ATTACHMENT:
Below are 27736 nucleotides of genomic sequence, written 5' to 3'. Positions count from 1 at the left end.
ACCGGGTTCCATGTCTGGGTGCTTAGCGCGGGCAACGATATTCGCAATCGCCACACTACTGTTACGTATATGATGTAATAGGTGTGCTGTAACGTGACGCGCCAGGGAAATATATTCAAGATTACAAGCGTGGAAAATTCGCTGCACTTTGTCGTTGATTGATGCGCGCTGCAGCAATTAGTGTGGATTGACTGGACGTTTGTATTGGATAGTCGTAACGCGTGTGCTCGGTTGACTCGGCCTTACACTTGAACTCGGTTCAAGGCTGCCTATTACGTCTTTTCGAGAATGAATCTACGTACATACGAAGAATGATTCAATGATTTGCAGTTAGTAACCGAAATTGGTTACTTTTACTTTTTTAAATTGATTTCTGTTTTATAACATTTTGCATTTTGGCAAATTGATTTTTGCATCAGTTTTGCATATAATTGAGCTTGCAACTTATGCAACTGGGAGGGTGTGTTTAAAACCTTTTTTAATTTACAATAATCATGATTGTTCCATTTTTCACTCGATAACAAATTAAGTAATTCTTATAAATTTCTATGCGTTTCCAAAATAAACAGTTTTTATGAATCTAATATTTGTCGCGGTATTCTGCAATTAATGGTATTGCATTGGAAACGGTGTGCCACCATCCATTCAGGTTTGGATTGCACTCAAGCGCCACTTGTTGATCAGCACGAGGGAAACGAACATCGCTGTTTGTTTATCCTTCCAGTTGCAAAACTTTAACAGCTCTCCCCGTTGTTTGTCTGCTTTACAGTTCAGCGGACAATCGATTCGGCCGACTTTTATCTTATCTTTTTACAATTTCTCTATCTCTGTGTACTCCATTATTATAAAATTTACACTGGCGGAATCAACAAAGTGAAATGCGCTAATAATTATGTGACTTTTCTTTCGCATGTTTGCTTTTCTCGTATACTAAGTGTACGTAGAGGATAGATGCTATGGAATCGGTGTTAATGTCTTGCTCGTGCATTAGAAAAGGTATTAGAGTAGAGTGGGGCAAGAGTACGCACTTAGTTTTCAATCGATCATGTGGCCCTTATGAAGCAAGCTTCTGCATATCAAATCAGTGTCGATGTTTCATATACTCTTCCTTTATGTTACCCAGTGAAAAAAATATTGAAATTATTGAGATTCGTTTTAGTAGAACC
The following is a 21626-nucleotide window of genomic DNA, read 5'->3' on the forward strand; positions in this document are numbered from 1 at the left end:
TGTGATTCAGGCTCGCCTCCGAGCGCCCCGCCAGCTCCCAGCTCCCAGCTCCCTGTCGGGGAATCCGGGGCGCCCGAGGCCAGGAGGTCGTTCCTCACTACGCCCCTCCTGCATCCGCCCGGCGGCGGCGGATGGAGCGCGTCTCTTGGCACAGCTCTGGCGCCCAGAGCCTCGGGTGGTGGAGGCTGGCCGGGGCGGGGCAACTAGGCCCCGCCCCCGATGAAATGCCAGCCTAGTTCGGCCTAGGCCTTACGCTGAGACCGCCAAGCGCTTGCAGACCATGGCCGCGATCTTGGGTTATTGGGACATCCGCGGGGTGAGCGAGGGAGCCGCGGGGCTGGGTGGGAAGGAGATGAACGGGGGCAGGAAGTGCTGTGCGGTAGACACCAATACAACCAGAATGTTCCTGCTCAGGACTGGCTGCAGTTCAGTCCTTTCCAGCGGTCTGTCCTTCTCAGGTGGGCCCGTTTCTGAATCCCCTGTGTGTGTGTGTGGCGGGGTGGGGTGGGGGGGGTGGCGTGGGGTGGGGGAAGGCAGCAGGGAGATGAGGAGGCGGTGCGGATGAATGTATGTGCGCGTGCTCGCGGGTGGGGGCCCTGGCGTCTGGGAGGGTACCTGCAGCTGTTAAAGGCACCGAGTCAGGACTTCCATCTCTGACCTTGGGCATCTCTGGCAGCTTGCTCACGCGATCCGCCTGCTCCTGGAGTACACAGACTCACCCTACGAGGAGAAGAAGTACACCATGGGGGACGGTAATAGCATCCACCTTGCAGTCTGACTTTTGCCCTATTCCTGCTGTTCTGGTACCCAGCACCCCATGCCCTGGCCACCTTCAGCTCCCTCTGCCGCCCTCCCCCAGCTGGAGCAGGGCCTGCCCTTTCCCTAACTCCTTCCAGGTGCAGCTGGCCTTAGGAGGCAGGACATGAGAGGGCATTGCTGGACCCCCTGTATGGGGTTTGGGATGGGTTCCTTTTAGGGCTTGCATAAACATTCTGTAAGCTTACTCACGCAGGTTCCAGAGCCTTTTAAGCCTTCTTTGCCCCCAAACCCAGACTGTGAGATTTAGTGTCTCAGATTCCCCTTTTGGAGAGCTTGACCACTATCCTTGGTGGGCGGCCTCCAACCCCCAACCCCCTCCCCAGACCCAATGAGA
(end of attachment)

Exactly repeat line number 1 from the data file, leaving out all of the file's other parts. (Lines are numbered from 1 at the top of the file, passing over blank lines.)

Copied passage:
Below are 27736 nucleotides of genomic sequence, written 5' to 3'. Positions count from 1 at the left end.